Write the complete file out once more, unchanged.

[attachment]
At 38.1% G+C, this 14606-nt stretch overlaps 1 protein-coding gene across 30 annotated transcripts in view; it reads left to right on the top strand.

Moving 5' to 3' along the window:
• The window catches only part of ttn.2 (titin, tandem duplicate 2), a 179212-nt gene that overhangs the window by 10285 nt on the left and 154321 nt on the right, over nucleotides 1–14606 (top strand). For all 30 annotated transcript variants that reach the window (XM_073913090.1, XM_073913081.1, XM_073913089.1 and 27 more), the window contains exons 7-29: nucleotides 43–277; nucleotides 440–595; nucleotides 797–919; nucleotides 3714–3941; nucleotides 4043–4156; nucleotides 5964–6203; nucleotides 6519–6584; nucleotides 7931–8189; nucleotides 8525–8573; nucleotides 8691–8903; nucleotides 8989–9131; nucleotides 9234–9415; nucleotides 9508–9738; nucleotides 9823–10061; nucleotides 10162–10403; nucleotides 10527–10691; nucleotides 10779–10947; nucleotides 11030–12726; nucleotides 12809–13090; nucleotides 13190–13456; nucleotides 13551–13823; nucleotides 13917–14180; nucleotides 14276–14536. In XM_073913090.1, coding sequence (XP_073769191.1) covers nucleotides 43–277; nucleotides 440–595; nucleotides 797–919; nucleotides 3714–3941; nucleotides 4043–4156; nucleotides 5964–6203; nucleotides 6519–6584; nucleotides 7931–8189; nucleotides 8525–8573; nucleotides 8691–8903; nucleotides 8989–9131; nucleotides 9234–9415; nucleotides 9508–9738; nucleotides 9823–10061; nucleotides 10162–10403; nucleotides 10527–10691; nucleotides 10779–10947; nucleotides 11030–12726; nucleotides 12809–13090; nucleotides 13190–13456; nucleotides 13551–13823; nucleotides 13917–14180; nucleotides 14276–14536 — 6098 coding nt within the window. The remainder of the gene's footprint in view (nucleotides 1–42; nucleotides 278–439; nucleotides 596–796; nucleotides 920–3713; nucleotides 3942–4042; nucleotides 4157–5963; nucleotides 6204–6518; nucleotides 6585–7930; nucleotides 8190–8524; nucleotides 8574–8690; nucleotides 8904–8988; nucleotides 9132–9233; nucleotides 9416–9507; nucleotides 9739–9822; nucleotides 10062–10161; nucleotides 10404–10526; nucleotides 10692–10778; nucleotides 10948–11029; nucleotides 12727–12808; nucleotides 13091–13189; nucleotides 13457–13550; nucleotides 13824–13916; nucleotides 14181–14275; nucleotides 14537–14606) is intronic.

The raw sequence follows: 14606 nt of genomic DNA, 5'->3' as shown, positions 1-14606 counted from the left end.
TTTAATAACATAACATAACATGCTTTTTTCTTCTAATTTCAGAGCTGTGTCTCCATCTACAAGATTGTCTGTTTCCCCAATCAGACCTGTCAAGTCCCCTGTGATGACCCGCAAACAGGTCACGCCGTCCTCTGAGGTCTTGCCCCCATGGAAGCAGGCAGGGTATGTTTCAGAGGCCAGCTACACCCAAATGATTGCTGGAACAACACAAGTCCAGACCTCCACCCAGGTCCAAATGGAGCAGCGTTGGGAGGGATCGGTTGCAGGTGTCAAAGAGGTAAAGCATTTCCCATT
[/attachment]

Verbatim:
At 38.1% G+C, this 14606-nt stretch overlaps 1 protein-coding gene across 30 annotated transcripts in view; it reads left to right on the top strand.

Moving 5' to 3' along the window:
• The window catches only part of ttn.2 (titin, tandem duplicate 2), a 179212-nt gene that overhangs the window by 10285 nt on the left and 154321 nt on the right, over nucleotides 1–14606 (top strand). For all 30 annotated transcript variants that reach the window (XM_073913090.1, XM_073913081.1, XM_073913089.1 and 27 more), the window contains exons 7-29: nucleotides 43–277; nucleotides 440–595; nucleotides 797–919; nucleotides 3714–3941; nucleotides 4043–4156; nucleotides 5964–6203; nucleotides 6519–6584; nucleotides 7931–8189; nucleotides 8525–8573; nucleotides 8691–8903; nucleotides 8989–9131; nucleotides 9234–9415; nucleotides 9508–9738; nucleotides 9823–10061; nucleotides 10162–10403; nucleotides 10527–10691; nucleotides 10779–10947; nucleotides 11030–12726; nucleotides 12809–13090; nucleotides 13190–13456; nucleotides 13551–13823; nucleotides 13917–14180; nucleotides 14276–14536. In XM_073913090.1, coding sequence (XP_073769191.1) covers nucleotides 43–277; nucleotides 440–595; nucleotides 797–919; nucleotides 3714–3941; nucleotides 4043–4156; nucleotides 5964–6203; nucleotides 6519–6584; nucleotides 7931–8189; nucleotides 8525–8573; nucleotides 8691–8903; nucleotides 8989–9131; nucleotides 9234–9415; nucleotides 9508–9738; nucleotides 9823–10061; nucleotides 10162–10403; nucleotides 10527–10691; nucleotides 10779–10947; nucleotides 11030–12726; nucleotides 12809–13090; nucleotides 13190–13456; nucleotides 13551–13823; nucleotides 13917–14180; nucleotides 14276–14536 — 6098 coding nt within the window. The remainder of the gene's footprint in view (nucleotides 1–42; nucleotides 278–439; nucleotides 596–796; nucleotides 920–3713; nucleotides 3942–4042; nucleotides 4157–5963; nucleotides 6204–6518; nucleotides 6585–7930; nucleotides 8190–8524; nucleotides 8574–8690; nucleotides 8904–8988; nucleotides 9132–9233; nucleotides 9416–9507; nucleotides 9739–9822; nucleotides 10062–10161; nucleotides 10404–10526; nucleotides 10692–10778; nucleotides 10948–11029; nucleotides 12727–12808; nucleotides 13091–13189; nucleotides 13457–13550; nucleotides 13824–13916; nucleotides 14181–14275; nucleotides 14537–14606) is intronic.

The raw sequence follows: 14606 nt of genomic DNA, 5'->3' as shown, positions 1-14606 counted from the left end.
TTTAATAACATAACATAACATGCTTTTTTCTTCTAATTTCAGAGCTGTGTCTCCATCTACAAGATTGTCTGTTTCCCCAATCAGACCTGTCAAGTCCCCTGTGATGACCCGCAAACAGGTCACGCCGTCCTCTGAGGTCTTGCCCCCATGGAAGCAGGCAGGGTATGTTTCAGAGGCCAGCTACACCCAAATGATTGCTGGAACAACACAAGTCCAGACCTCCACCCAGGTCCAAATGGAGCAGCGTTGGGAGGGATCGGTTGCAGGTGTCAAAGAGGTAAAGCATTTCCCATT